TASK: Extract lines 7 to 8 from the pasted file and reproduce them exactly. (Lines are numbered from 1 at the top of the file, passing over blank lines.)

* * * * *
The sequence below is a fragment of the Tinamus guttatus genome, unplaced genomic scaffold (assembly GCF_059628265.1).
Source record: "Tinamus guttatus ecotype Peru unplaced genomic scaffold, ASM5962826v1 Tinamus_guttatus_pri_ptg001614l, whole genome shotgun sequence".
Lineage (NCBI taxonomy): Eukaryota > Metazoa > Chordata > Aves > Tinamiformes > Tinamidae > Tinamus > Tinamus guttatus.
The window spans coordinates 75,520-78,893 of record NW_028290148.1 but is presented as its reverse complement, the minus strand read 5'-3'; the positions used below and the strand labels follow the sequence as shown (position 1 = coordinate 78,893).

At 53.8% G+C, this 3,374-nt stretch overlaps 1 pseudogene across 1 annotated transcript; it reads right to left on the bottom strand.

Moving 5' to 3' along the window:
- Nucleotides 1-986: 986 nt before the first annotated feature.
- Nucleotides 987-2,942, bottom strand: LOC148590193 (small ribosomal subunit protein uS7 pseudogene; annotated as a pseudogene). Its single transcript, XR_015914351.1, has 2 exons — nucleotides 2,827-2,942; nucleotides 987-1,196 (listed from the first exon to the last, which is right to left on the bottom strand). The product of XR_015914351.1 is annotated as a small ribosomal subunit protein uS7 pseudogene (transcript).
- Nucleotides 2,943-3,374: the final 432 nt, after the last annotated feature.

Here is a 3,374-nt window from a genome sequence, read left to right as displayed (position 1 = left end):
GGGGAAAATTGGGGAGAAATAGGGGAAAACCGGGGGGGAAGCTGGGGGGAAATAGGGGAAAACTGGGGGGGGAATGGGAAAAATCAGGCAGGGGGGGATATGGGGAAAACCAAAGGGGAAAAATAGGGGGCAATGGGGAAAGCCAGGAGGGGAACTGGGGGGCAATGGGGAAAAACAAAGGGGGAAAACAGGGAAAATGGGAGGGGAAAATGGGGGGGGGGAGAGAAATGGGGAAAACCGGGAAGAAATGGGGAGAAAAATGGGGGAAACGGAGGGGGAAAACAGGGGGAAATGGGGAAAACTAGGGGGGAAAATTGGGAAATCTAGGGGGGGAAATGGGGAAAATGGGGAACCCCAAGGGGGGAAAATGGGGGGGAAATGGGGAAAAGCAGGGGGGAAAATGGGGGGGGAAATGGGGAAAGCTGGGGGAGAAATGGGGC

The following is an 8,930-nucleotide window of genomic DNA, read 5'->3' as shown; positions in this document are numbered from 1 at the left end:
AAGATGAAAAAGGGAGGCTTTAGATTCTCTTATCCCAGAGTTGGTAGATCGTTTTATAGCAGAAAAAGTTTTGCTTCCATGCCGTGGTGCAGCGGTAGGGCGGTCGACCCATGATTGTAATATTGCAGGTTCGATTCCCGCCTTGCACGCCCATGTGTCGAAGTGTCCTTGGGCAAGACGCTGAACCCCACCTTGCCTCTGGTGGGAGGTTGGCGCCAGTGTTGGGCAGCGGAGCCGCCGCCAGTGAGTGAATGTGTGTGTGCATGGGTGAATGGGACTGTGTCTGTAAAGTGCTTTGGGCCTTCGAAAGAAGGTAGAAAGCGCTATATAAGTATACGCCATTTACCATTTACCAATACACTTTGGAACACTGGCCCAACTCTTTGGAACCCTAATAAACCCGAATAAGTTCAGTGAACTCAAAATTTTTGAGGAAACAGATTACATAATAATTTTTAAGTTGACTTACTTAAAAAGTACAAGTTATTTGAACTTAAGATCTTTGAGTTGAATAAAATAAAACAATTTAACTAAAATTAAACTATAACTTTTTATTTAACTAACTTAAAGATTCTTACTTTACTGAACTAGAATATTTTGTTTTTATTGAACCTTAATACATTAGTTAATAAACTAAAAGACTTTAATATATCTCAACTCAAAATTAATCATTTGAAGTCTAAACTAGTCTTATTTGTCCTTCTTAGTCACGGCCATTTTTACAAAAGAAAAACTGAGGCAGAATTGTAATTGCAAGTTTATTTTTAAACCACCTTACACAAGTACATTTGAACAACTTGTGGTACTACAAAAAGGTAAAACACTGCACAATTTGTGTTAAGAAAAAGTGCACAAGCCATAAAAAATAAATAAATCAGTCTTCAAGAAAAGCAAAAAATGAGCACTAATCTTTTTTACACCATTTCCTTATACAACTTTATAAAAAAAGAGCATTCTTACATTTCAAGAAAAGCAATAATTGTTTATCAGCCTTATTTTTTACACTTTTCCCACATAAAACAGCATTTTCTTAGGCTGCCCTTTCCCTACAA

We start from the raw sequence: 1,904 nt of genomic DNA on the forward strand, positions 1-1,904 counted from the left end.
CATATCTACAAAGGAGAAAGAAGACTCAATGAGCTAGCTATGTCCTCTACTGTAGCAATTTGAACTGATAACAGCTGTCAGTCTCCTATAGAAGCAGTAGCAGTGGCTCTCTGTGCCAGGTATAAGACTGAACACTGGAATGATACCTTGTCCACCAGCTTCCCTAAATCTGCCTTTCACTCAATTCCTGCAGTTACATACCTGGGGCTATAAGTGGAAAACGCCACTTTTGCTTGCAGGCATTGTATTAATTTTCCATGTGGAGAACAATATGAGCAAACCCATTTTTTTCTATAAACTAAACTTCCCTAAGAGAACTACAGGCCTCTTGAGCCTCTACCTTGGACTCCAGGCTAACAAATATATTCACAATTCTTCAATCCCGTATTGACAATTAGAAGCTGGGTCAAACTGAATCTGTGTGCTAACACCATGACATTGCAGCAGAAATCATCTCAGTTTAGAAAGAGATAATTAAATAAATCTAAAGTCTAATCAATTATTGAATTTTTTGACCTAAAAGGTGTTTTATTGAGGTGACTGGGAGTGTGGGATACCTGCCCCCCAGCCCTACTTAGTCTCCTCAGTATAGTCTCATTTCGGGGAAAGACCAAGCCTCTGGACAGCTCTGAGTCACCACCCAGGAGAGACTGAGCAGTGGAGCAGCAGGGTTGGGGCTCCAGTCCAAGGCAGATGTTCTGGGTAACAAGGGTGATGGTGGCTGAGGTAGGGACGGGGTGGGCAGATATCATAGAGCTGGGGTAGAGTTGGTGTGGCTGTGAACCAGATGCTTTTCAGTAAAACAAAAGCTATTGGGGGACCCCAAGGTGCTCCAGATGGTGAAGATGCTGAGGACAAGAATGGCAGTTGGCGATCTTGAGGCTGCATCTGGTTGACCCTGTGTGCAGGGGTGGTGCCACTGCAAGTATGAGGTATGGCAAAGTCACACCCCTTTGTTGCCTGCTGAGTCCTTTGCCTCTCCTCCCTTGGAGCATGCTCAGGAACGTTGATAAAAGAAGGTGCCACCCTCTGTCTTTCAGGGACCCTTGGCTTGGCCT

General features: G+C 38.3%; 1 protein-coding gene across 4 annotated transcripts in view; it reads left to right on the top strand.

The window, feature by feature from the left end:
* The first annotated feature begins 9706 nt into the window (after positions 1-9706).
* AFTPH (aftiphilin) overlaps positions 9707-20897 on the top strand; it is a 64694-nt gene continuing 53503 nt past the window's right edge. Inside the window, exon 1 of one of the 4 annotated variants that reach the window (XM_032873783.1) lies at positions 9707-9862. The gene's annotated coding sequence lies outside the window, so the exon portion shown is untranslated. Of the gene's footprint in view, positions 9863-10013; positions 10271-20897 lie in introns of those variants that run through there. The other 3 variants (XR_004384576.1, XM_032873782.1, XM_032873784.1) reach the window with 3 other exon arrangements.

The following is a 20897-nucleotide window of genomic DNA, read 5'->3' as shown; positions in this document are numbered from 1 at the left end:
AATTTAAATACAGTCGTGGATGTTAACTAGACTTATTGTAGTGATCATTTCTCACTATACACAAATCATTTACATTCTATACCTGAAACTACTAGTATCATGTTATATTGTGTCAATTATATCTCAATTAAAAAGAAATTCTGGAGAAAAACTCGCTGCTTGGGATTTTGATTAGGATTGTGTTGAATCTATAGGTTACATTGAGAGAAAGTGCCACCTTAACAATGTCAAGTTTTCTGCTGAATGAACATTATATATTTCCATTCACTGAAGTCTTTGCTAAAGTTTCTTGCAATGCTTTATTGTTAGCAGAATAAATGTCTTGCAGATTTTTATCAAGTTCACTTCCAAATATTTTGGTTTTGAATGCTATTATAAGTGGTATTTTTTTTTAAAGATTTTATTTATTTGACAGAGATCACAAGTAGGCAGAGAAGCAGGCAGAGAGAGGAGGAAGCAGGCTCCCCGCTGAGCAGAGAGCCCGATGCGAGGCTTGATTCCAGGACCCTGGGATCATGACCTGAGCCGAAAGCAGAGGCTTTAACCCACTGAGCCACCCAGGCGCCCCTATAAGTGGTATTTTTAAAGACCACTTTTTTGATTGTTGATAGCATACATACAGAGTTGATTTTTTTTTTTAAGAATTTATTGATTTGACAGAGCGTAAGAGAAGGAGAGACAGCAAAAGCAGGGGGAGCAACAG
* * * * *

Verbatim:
- Nucleotides 1-986: 986 nt before the first annotated feature.
- Nucleotides 987-2,942, bottom strand: LOC148590193 (small ribosomal subunit protein uS7 pseudogene; annotated as a pseudogene). Its single transcript, XR_015914351.1, has 2 exons — nucleotides 2,827-2,942; nucleotides 987-1,196 (listed from the first exon to the last, which is right to left on the bottom strand). The product of XR_015914351.1 is annotated as a small ribosomal subunit protein uS7 pseudogene (transcript).